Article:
From left to right: Gabriel Kahn, M{2e} co-director; Mich Mathews former chief marketing officer and senior vice president of Microsoft; and Christopher Smith, M{2e} co-director.
USC Annenberg / Benjamin Dunn

Former Microsoft Marketing Chief and Senior VP Visits USC Annenberg as M2e Executive-in-Residence

USC Annenberg’s M{2e} executive-in-residence program brought in former Microsoft executive Mich Mathews, who built the tech giant’s entire global marketing function over her 22-year tenure. During the week-long program, Mathews visited classes and met with students and faculty, capping her time at USC by delivering a keynote address discussing massive shifts in the marketing field and the technological drivers behind them.

In a presentation titled “The Marketing Communications Revolution: What are the Implications?” she discussed the size of the advertising market and the trends behind changing spending patterns with about 70 students, faculty and alumni . Established marketing models are going by the wayside as brands trend toward digital — undoubtedly a reaction to the new ways in which people consume media.

With three billion people online worldwide, it would be foolish not to pursue that market opportunity.

“When it comes to marketing communication, there has been more innovation in the last several years than in the previous 50,” Mathews said. “The question now becomes, is the ad industry going to reinvent itself or is it going to wither and be replaced by something else?”

Mathews is deeply entrenched in the tech community in Southern California, as an angel investor, an advisory board member for Unilever and a bona fide digital media expert. During her time as a senior vice president and the chief marketing officer for Microsoft, she developed a deep expertise in brand strategy and identity, social and digital media, advertising, public relations, data and analytics.

The technologies and platforms she helped build at Microsoft have become the infrastructure behind this new wave of marketing opportunities for brands.

A number of marketers have even gone so far as to abandon established agency models and crowdsource their creative content. Mathews cited the example of Sony’s model for the advertising campaign around its PlayStation gaming console.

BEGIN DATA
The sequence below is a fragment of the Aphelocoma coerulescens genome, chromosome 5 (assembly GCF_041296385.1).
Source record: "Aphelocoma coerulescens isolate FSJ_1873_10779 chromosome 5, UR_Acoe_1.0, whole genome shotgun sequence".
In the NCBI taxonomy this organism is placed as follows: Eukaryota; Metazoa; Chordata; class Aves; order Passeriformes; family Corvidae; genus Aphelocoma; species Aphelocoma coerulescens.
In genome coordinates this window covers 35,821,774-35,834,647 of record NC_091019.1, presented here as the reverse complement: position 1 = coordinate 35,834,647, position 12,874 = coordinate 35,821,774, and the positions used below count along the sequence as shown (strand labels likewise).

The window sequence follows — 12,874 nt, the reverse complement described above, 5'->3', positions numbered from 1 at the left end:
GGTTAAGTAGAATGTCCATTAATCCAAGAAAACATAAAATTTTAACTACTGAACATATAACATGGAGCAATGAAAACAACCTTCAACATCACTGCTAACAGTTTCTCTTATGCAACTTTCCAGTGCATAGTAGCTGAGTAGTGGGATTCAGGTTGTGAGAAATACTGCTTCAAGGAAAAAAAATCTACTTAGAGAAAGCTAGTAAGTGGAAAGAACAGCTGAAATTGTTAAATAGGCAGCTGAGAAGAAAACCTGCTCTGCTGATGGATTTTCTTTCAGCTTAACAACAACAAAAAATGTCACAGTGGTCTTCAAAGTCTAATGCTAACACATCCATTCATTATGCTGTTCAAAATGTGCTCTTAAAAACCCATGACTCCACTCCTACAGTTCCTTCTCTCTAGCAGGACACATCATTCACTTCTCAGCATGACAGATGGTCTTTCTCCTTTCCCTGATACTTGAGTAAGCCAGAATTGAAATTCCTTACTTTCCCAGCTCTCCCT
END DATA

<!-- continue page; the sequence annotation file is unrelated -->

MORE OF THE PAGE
“Talent gets hired in a physical location today,” Mathews said. “But as Sony demonstrated by using MOFILM to find freelance producers for its PlayStation campaign, the idea of crowdsourcing that talent is gaining traction.”

Crowdsourced talent is one issue facing the marketing industry, but the emergence of alternative distribution channels is also a major driver in the massive resources being reallocated to digital. With mobile-friendly video platforms like YouTube, which is seeing upload rates of 300 hours per minute, and Netflix, which saw a billion hours of video streamed just last quarter, advertisers have realized that most traditional models are on their way out.

Another contributing factor Mathews discussed was the opportunity social media delivers to marketers. Not only do platforms with massive numbers of engaged users give brands unprecedented scale, these users are constantly telegraphing large amounts of data about themselves — all of which give brands unique opportunities to target specific content to specific people.

“It’s table stakes now to be on social as a brand,” Mathews said. “Brands have become their own marketers. It’s just a matter of how far you want to take it.”

It’s clear from her optimism about the future of tech that she wants innovators to take it as far as it will go and recognizes that the next-generation marketing professional will need a new, more diverse set of skills.

“We’re seeing the blurring of traditional roles as marketing and product development are becoming the same,” Mathews said. “The data and coding people are iterating and testing constantly, basically creating a feedback loop that never stops.”

While roles will continue to broaden, Mathews is quick to clarify that employers still want specialists, but the ideal candidates will be specialists in more than pre-existing traditional roles.

“This industry will favor people who are visionaries and big thinkers,” she said. “There is the engineering side of tech, but these products all need to be marketed as well, so there is always the need for strategic communications.”

“I’m an incredible optimist on what is coming,” Mathews concluded. “I am envious of you all because what you’re are stepping into is going to be so exciting.”